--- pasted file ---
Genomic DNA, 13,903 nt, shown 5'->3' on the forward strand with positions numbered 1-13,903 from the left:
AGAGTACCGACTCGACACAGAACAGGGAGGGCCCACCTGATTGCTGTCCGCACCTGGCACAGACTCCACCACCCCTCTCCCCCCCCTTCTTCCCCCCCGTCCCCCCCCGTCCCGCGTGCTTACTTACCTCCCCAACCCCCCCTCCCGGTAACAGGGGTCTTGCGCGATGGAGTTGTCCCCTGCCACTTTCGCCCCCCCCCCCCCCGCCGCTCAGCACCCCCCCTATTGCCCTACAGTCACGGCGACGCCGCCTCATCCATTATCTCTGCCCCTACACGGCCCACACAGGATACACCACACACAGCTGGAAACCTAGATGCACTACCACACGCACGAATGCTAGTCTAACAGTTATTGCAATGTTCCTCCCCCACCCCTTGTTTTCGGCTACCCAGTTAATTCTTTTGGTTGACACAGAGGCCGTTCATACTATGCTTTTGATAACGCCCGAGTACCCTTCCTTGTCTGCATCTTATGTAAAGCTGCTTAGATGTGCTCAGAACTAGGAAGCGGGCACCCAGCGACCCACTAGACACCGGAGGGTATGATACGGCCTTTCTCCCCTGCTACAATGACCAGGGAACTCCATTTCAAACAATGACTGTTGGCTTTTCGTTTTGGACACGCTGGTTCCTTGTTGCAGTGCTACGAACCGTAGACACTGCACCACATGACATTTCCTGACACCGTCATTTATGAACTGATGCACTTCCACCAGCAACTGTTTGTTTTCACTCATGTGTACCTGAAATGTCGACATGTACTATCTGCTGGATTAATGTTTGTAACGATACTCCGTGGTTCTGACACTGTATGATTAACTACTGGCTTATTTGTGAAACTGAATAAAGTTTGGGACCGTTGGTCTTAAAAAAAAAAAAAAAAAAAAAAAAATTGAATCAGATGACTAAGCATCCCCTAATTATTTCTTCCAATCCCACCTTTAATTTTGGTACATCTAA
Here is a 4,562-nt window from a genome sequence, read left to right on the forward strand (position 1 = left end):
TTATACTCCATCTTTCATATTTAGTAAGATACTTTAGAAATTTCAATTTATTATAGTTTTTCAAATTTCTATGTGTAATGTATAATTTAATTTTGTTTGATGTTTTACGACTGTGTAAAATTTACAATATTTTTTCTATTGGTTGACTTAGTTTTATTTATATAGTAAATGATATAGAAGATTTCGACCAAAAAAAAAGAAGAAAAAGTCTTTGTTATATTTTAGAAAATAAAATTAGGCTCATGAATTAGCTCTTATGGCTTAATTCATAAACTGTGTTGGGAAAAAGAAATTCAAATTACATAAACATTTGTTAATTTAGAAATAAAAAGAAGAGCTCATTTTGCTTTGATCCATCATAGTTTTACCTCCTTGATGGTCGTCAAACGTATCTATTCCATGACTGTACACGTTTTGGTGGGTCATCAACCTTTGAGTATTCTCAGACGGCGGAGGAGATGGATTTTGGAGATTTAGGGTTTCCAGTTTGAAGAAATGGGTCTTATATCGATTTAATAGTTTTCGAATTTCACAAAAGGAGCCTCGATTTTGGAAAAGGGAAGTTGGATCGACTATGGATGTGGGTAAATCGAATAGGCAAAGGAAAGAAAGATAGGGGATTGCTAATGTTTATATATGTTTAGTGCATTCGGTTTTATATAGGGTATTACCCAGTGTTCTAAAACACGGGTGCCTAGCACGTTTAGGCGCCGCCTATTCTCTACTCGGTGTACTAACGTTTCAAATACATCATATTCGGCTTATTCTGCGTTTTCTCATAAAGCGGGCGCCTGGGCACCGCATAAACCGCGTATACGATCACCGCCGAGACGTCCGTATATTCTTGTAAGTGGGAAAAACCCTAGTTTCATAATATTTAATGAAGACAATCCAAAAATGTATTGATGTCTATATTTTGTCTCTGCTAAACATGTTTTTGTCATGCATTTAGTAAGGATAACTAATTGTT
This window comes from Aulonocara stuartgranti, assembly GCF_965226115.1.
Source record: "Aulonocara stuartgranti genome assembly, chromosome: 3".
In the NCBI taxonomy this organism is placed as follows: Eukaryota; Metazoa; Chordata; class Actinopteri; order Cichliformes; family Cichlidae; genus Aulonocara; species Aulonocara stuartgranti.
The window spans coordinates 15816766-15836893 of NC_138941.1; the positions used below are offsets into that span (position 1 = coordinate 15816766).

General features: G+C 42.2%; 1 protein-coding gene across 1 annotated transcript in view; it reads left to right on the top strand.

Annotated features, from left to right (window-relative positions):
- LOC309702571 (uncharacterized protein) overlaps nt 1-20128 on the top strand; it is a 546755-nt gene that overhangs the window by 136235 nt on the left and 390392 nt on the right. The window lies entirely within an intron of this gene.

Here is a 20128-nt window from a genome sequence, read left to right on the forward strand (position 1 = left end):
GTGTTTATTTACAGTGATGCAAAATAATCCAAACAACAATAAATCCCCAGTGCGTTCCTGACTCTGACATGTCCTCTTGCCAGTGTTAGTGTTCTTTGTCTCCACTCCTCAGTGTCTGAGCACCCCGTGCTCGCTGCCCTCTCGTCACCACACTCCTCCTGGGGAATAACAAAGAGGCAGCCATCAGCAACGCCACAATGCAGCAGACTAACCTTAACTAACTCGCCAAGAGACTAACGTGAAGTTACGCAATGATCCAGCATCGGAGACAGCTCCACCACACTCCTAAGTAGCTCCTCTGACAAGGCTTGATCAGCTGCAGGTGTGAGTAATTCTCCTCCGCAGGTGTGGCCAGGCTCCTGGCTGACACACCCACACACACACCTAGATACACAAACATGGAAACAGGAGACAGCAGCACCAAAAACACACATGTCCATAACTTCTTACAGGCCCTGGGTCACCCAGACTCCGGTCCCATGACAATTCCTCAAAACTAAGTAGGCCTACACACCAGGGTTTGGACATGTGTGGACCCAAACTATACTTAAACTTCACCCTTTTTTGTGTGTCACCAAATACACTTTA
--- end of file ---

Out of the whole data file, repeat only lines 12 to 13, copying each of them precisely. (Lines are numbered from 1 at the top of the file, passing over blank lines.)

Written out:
Here is a 20128-nt window from a genome sequence, read left to right on the forward strand (position 1 = left end):
GTGTTTATTTACAGTGATGCAAAATAATCCAAACAACAATAAATCCCCAGTGCGTTCCTGACTCTGACATGTCCTCTTGCCAGTGTTAGTGTTCTTTGTCTCCACTCCTCAGTGTCTGAGCACCCCGTGCTCGCTGCCCTCTCGTCACCACACTCCTCCTGGGGAATAACAAAGAGGCAGCCATCAGCAACGCCACAATGCAGCAGACTAACCTTAACTAACTCGCCAAGAGACTAACGTGAAGTTACGCAATGATCCAGCATCGGAGACAGCTCCACCACACTCCTAAGTAGCTCCTCTGACAAGGCTTGATCAGCTGCAGGTGTGAGTAATTCTCCTCCGCAGGTGTGGCCAGGCTCCTGGCTGACACACCCACACACACACCTAGATACACAAACATGGAAACAGGAGACAGCAGCACCAAAAACACACATGTCCATAACTTCTTACAGGCCCTGGGTCACCCAGACTCCGGTCCCATGACAATTCCTCAAAACTAAGTAGGCCTACACACCAGGGTTTGGACATGTGTGGACCCAAACTATACTTAAACTTCACCCTTTTTTGTGTGTCACCAAATACACTTTA